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Growth of Water-Stressed Maize and Sorghum Plants

Reference
Allen Jr., L.H., Kakani, V.G., Vu, J.C.V. and Boote, K.J. 2011. Elevated CO2 increases water use efficiency by sustaining photosynthesis of water-limited maize and sorghum. Journal of Plant Physiology 168: 1909-1918.
Allen et al. (2011) write that "plants of the C4 photosynthetic pathway have a CO2-concentrating mechanism that overcomes limitations of low atmospheric CO2"and which thereby provides them with "a near-saturating photosynthetic capability at current atmospheric CO2." In this circumstance, as they continue, "a rise in atmospheric CO2 will theoretically have a limited direct impact on C4 photosynthesis." Nevertheless, they note that "a number of C4 crop plants express a positive response to elevated growth CO2, although to a smaller extent compared to C3 plants," citing the analyses of Kimball (1993) and Poorter et al. (1996).

In exploring such C3 vs C4 growth effects at higher atmospheric CO2 concentrations further, the authors sowed seeds of maize (Zea mays L. cv. Saturn Yellow) and grain sorghum (Sorghum bicolor L. cv. DeKalb 28E) in pots, which were then grown for 39 days in sunlit controlled-environment chambers at 360 and 720 ppm CO2 concentrations. Throughout this period, canopy net photosynthesis and evapotranspiration were measured and summarized daily from 08:00 to 17:00 hours, with irrigation being withheld from matched pairs of treatments starting 26 days after sowing, and with biomass determinations being made at 34 and 39 days after sowing for maize and grain sorghum, respectively.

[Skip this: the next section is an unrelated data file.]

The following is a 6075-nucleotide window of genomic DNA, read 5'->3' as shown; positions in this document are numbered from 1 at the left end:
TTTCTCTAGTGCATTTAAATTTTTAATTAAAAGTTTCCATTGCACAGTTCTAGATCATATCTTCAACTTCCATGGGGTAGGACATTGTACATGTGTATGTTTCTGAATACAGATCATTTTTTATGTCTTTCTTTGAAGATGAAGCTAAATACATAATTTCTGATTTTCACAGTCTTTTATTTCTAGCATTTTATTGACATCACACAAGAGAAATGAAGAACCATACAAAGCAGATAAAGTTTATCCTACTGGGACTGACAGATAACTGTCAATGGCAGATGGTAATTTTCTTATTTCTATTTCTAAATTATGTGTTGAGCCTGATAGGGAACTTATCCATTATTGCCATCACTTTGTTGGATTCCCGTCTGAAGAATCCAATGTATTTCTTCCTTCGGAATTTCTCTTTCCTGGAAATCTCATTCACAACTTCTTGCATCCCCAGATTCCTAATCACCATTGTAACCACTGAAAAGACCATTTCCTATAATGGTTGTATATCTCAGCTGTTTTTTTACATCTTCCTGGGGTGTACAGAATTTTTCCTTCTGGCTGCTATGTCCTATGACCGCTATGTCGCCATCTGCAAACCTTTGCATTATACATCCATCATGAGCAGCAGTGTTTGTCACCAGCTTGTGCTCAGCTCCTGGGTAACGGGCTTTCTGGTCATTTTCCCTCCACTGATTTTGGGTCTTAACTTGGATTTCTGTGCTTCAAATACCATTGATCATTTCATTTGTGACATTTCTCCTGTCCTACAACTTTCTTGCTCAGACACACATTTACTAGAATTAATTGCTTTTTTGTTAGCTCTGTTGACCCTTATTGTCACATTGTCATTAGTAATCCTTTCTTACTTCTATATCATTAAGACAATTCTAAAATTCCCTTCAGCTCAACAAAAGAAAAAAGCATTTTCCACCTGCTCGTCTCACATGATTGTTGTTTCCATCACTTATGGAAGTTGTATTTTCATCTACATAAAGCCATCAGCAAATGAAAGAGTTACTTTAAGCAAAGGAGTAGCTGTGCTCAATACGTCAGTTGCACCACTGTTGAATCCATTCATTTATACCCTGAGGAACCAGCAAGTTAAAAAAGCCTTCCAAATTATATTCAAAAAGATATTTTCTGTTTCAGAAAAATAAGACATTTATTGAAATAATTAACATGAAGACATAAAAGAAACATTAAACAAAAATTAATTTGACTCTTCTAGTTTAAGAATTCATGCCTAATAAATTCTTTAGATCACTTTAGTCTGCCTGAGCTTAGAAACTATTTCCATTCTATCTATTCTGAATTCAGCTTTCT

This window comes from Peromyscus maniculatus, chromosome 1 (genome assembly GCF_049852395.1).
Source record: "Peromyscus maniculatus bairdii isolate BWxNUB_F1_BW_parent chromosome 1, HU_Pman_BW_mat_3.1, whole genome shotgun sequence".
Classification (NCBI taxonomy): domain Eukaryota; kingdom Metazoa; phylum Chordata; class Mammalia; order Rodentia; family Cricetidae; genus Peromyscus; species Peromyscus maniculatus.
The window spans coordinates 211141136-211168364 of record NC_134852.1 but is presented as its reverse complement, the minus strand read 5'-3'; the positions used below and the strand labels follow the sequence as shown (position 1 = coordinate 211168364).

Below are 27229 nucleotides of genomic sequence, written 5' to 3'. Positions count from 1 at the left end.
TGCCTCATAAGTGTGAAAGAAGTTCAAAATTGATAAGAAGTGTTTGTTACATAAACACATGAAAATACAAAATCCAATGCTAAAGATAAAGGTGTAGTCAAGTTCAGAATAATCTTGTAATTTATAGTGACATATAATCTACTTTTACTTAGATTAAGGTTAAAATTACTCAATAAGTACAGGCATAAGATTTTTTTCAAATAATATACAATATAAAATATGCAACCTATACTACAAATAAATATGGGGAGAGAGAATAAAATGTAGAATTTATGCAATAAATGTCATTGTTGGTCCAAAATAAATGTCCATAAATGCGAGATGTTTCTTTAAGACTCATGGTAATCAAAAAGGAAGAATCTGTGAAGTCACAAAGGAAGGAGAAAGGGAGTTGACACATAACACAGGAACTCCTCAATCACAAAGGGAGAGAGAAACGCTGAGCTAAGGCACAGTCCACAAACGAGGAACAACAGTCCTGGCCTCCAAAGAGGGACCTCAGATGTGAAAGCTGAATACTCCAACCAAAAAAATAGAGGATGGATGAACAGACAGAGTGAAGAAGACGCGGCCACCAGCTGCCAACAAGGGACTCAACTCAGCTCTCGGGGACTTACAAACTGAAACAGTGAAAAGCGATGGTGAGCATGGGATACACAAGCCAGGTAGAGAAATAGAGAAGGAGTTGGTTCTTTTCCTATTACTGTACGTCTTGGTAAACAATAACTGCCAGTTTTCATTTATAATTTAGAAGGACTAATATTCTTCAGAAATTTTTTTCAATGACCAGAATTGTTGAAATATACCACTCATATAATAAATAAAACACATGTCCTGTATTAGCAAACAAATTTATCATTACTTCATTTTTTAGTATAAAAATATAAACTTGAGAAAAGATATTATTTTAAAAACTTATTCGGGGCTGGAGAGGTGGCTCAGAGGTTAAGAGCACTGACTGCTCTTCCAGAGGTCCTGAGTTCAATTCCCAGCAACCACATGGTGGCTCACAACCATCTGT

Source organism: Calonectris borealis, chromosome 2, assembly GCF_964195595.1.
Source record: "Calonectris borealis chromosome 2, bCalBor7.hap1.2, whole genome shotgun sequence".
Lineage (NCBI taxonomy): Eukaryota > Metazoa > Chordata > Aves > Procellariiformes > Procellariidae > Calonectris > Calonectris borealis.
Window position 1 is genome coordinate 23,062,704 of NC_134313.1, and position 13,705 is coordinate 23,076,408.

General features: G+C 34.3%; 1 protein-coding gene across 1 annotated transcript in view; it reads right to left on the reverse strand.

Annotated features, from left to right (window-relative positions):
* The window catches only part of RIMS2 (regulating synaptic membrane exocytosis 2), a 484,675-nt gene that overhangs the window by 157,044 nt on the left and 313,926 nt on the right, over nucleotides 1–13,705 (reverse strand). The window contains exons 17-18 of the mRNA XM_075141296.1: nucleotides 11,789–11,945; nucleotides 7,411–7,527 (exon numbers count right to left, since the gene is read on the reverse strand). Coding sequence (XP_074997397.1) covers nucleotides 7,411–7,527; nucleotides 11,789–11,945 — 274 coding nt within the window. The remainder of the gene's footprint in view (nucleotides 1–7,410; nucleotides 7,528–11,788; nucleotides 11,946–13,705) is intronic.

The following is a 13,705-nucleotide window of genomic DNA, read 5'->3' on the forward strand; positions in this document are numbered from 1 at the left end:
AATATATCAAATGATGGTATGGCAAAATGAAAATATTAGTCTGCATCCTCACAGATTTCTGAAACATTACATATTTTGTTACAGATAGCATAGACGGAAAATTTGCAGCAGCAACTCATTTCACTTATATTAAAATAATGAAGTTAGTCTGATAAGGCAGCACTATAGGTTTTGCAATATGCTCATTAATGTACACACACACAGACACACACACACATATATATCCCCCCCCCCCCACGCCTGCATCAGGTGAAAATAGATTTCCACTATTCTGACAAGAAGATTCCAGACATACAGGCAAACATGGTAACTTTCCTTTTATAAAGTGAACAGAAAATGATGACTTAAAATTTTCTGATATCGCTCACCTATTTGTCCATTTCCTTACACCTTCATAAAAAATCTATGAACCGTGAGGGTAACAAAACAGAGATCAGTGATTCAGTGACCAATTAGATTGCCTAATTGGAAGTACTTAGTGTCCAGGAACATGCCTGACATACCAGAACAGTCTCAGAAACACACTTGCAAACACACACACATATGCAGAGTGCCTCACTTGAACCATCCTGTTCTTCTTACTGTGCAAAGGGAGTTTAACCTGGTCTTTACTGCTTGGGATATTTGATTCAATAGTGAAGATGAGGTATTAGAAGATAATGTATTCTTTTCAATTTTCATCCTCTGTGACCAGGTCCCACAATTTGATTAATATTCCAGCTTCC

The four researchers report that their data indicated that for both maize and grain sorghum, there was a "maintenance of relatively high canopy photosynthetic rates in the face of decreased transpiration rates [that] resulted in enhanced water use efficiency when these plants were grown at elevated CO2 of 720 ppm, but not at 360 ppm." And as a result, they demonstrated that "both plants maintained growth better at double-ambient CO2 than their counterparts at ambient CO2 in the presence of drought," such that reductions in total above-ground biomass due to drought were 42% for maize and 36% for sorghum at ambient CO2, but only 18% for maize and 14% for sorghum at double-ambient CO2.

In discussing their several findings, Allen et al. write in their paper's last paragraph that they "agree with Leakey (2009) that drought stress in C4 crop plants can be ameliorated at elevated CO2 as a result of lower stomatal conductance and sustained intercellular CO2." And as a result of this experimentally-observed fact, they conclude that "management of irrigation water in a future high CO2 world could potentially increase overall C4 crop yields (in water-limited areas) by allocating limited water supplies [so as to be able] to irrigate larger crop areas at sub-optimal [as opposed to conventional optimal] plant-available soil water levels, at least during vegetative stages of growth," thereby obtaining greater total yields with the same allocation of available water.

Additional References
Kimball, B.A. 1993. Effects of elevated CO2 and climate variables on plants. Journal of Soil and Water Conservation 48: 9-14.

Leakey, A.D.B. 2009. Rising atmospheric carbon dioxide concentration and the future of C4 crops for food and fuel. Proceedings of the Royal Society B 276: 2333-2343.

Poorter, H., Roumet, C. and Campbell, B.D. 1996. Interspecific variation in the growth response of plants to elevated CO2: a search for functional types. In: Korner, C. and Bazzaz, F.A. (Eds.). Carbon Dioxide, Populations, and Communities. Academic Press, New York, New York, USA, pl 375-412.

Archived 22 February 2012